A Veteran’s Day Challenge

Suicide is one of those things that even writing, reading or saying the word leaves me little jarred and breathless, but in light of tomorrow being Veteran’s Day, it’s something that’s been on my mind.

More than 6,000 U.S. military veterans take their own lives each year, and it is the 10th leading cause of death in America. Despite it being such a prevalent issue in our society, Christians hardly ever talk about it. That needs to change.

A common misconception is that Christians don’t struggle with suicide. Our belief in Christ does not offer protection from suicide. Many different circumstances lead to suicide, and we are not immune to the difficult circumstances and trials that this world is plagued by simply because we believe.

The Bible talks about suicide in a few different instances: namely King Saul and Judas Iscariot. Saul took his life after he was injured in battle (1 Samuel 34:1-5). After betraying Jesus, Judas realized the gravity of what he had done. He attempted to undo what he’d done, but when that didn’t work, he left the temple and hanged himself. The guilt of his betrayal was too much for him to bear.

Another notable person who committed suicide in the Bible is Samson. When he was captured by the Philistines, he used his strength to pull down the temple, killing not only the Philistines, but himself as well (Judges 16:28-30). Some scholars have argued that while this was technically a suicide, it was Samson’s self-sacrificing demonstration of renewed faith in God.

Throughout the Bible, there are plenty examples of people whose lives were so burdensome that they expressed wanting to die or wished they’d never been born. Even Jesus was tempted with suicide during his 40 days in the desert (Matthew 4:5-6).  To suggest that Christians do not struggle with thoughts of suicide is to contradict the Word.

Another reason many Christians don’t ever address suicide is because the Bible is not clear on whether committing suicide sends you to hell. We know that according to the Word, suicide is murder, and murder is a sin against God, but the Bible doesn’t explicitly say that contemplating or committing suicide means that you will be separated from the Lord in eternity. There are arguments for both sides of this using Scripture, and while there is no positive answer for this, we know that there’s nothing in the Word that suggests Christians who commit suicide are not forgiven.

We should be hypersensitive to the depths of despair that can harass someone to the point where they’d end their own life. We tend to focus on their “choice” to end their life, perhaps viewing it as cowardly or selfish, rather than focusing on the contributing factors, which could include mental health illnesses, relationship and financial troubles, substance and alcohol abuse, depression, and low levels of job satisfaction. The enemy uses all of these tactics to draw us into the darkness where it is difficult to hold onto His hope. It is our responsibility to support our friends and family who are experiencing crises.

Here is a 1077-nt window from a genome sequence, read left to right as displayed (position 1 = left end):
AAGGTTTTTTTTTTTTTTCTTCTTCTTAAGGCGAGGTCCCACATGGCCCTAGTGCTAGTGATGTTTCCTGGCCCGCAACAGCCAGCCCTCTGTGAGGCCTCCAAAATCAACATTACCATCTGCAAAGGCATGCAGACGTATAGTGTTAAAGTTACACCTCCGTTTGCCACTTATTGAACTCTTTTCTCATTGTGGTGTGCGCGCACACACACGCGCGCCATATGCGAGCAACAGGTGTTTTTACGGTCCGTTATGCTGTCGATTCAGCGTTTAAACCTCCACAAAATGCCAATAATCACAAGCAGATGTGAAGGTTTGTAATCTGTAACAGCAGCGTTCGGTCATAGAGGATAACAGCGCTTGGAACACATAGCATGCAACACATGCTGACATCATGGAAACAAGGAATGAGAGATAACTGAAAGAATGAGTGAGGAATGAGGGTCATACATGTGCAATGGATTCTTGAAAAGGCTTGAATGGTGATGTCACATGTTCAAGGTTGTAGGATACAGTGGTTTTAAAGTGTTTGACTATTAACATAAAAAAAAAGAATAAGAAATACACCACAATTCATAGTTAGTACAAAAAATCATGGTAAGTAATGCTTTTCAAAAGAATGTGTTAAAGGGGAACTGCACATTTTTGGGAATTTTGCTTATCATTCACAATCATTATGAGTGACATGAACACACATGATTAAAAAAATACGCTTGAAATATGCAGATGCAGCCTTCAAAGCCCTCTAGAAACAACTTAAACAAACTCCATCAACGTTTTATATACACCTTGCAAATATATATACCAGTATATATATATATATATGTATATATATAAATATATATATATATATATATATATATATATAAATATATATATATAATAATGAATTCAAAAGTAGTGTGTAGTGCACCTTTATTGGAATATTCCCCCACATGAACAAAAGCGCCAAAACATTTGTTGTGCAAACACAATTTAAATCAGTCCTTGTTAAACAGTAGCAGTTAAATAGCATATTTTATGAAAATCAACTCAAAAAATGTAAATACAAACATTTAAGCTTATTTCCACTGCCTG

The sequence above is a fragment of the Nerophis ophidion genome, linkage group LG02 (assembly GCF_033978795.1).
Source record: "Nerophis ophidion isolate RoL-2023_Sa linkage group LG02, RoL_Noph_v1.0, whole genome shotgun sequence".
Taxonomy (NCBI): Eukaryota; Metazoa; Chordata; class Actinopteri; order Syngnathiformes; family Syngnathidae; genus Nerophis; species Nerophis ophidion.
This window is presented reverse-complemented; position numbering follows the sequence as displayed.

• Be Empathetic
    Listening and responding with empathy is so important. Many times people who are dealing with suicidal thoughts need to know that someone is there for them, and that things will be okay. Be supportive and allow them to say whatever they need to say. Respond lovingly.
  • Recognize the Signs
    Pay attention to whether someone is isolating themselves or withdrawing. If anyone you know talks about suicide or harming themselves, take it seriously. It’s better to be proactive than to be reactive.
  • Assess the Risk & Seek Professional Help
    Sometimes you can determine how at risk someone is by finding out whether they have a plan and the means for ending their life. If someone has a timeframe planned out and is showing signs of intention, do everything in your power to ensure that they receive professional help.
  • Pray For Them and With Them
    Prayer is such a powerful, precious commodity. We have direct access to Our Creator, and He loves to listen to us. He responds when we bring Him our petitions, and He can intervene in your loved one’s life in ways that you simply cannot.

This Veteran’s Day, I challenge you to take 5 days this week to pray for our veterans who are contemplating suicide.

  • Pray that our veterans feel honored (Mon. 11/12)
  • Pray that our veterans feel understood (Tues. 11/13)
  • Pray that our veterans are protected (Wed. 11/14)
  • Pray for our veterans to be healed (Thurs. 11/15)
  • Pray that our veterans come to know Jesus (Fri. 11/16)

Vet Challenge

Be sure to hashtag any prayers with the hashtag #5dayvetchallenge!

To all our veterans and military servicemen and women, I thank you for your service!


A/N: We can all help prevent suicide. The Lifeline provides 24/7, free and confidential support for people in distress, prevention and crisis resources for you or your loved ones, and best practices for professionals.
National Suicide Prevention Hotline 1 (800) 273-8255

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